Republicans getting buzzed on pot possibilities?

Most Republican lawmakers are strictly anti-pot, but a growing contingent of libertarian-leaning and tea party conservatives have begun to embrace marijuana legalization. 

Steve Sisney/The Oklahoman/AP
David Barham, of Tulsa, Okla., asks for signatures on a petition during a medical marijuana rally at the State Capitol on Wednesday, May 28, in Oklahoma City. The rally marked the formal launch of a signature drive to get a medical marijuana measure on a statewide ballot.

Former President Ronald Reagan once declared that smoking a single marijuana joint is as damaging to one’s brain as “being on Bikini Island during an H-bomb blast.”

Lots of conservatives (and some liberals) of course still hold similar views. Yet the first potential federal easing of marijuana prohibition – the passage in the House on Friday of an amendment that would prevent the federal government from prosecuting medical marijuana dispensaries in states where they’re legal – could not have happened without a new breed of Republicans willing to let at least some Americans toke without fear of raids and arrest.

So-called “respect state marijuana laws” bills have been tried several times since 2003, but have always failed because of GOP opposition. But on Friday, the leading Republican supporter, Rep. Dana Rohrabacher, of California, found enough support to win passage among a broad gallery of conservatives, including tea party champion Rep. Paul Broun of Georgia, Steve Stockman of Texas, and California’s Tom McClintock.

To be sure, that contingent still looked small since Republicans voted against the amendment by a 3-to-1 margin. But political analysts said the fact that 49 Republicans voted for what was in essence a historic pro-pot amendment nevertheless represents a significant shift inside the GOP – especially given that only 28 Republicans voted for a similar measure last year.

“It looks like Republicans may be gradually recovering from a cannabis-induced fog that made them forget the Constitution,” writes Jacob Sullum, a senior editor at the libertarian Reason Foundation, in Forbes.

To be sure, the main GOP tack on medical marijuana laws in 22 states has been to fault the Department of Justice and Attorney General Eric Holder for failing to crack down harder on dispensaries and states like Colorado and Washington that have now legalized recreational marijuana.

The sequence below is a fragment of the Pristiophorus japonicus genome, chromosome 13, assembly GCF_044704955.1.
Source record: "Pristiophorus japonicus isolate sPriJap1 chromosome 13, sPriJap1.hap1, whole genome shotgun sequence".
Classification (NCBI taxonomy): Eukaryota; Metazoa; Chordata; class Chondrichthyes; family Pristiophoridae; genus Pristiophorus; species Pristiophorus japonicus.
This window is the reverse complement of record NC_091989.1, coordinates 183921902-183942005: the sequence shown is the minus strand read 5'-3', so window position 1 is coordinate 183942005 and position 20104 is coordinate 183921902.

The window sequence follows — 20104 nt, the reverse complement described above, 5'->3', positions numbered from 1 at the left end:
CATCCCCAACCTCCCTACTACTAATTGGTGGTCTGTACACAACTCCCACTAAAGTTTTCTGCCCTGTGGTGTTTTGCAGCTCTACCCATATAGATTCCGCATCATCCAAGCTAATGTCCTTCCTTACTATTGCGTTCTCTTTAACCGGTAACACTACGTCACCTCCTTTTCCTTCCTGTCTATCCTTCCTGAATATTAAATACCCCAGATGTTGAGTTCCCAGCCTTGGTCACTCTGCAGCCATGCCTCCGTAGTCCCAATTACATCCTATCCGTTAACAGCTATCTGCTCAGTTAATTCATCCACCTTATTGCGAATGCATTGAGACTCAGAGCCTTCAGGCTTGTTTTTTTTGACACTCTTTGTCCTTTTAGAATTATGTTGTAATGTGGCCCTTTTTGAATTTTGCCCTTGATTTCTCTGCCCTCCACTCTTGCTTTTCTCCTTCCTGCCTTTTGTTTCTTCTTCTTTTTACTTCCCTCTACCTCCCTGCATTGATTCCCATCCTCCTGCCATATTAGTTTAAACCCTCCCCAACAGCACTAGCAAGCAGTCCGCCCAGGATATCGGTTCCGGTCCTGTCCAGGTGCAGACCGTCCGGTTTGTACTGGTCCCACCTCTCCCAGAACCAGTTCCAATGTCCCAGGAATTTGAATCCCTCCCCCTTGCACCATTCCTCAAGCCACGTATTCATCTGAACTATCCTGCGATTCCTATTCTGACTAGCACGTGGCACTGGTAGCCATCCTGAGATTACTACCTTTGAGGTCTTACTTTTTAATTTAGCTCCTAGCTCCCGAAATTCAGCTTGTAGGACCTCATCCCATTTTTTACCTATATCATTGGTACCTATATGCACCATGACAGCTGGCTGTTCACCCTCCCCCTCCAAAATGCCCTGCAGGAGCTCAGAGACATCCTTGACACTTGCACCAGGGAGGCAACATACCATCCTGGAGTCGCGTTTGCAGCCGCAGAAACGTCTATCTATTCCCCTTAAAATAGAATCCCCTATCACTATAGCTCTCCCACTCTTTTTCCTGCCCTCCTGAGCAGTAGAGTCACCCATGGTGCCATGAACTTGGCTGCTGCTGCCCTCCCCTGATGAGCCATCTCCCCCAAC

“The state of Colorado is undermining … federal law, correct?” Rep. Jason Smith, a Missouri Republican, asked Mr. Holder at a recent hearing. “Why do you fail to enforce the laws of the land?”

Yet the dissent in the GOP ranks over marijuana prohibition is definitely growing.

Georgia’s Rep. Broun, who earlier this month lost a primary bid for the US Senate, testified last week that medical marijuana is “less dangerous than some narcotics that doctors prescribe all over this country.” Broun also noted that allowing states to experiment with marijuana laws is needed to “reserve the states’ powers under the Constitution.”

Some members of a new Republican Study Committee Taskforce on the 10th Amendment are also open to the argument. According to Friday’s vote, 21 percent of the members are for protecting medical marijuana states from federal interference, up from 11 percent two years ago.

In Sacramento, the Marijuana Policy Project, a pro-legalization advocacy group, has endorsed Igor Birman, a tea party politician looking to unseat a Democratic Congresswoman. MPP lobbyist Dan Riffle said Mr. Birman “is among the growing number of Republicans with common sense views on marijuana.”

Georgia Gov. Nathan Deal said recently that the state may find an administrative way to allow medical marijuana dispensaries – which, if it happens, would be the first real entrée of legal marijuana into the Bible Belt.

And then there are shifts in public perception among Republican voters.

The Pew Research Center found recently that 61 percent of Republican voters believe medical marijuana should be legal. Only ten years ago, Americans on the whole opposed marijuana legalization by a 2-to-1 margin.

Such shifts suggest that rolling marijuana legalization into a states’ rights wrapper could be a political winner for a party struggling for relevance in an increasingly tolerant US society.

For one, the fervent, tea party-inspired debate on the right about states’ rights gives Republicans a way to defend a pro-marijuana stance.

“The rise of the tea party … has given an unforeseen boost to the legalization movement,” writes Evan Halper, in the Los Angeles Times. “The reason: More Republicans are coming around to the view that prosecuting medical marijuana dispensaries is a violation of states’ rights.”

Moreover, Republicans can use the issue to delineate themselves from Democrats like Calif. Gov. Jerry Brown, who says legalized marijuana “would sap America’s gumption,” as the Seattle Post-Intelligencer’s Jake Ellison put it in a recent article about whether Ronald Reagan, who died in 2004, would have supported legalization. (Unlikely, was Mr. Ellison’s conclusion.)

The medical marijuana protection amendment still faces hurdles in Congress. It’s not clear at all whether it will pass the Democrat-controlled Senate as part of a broader appropriations package.

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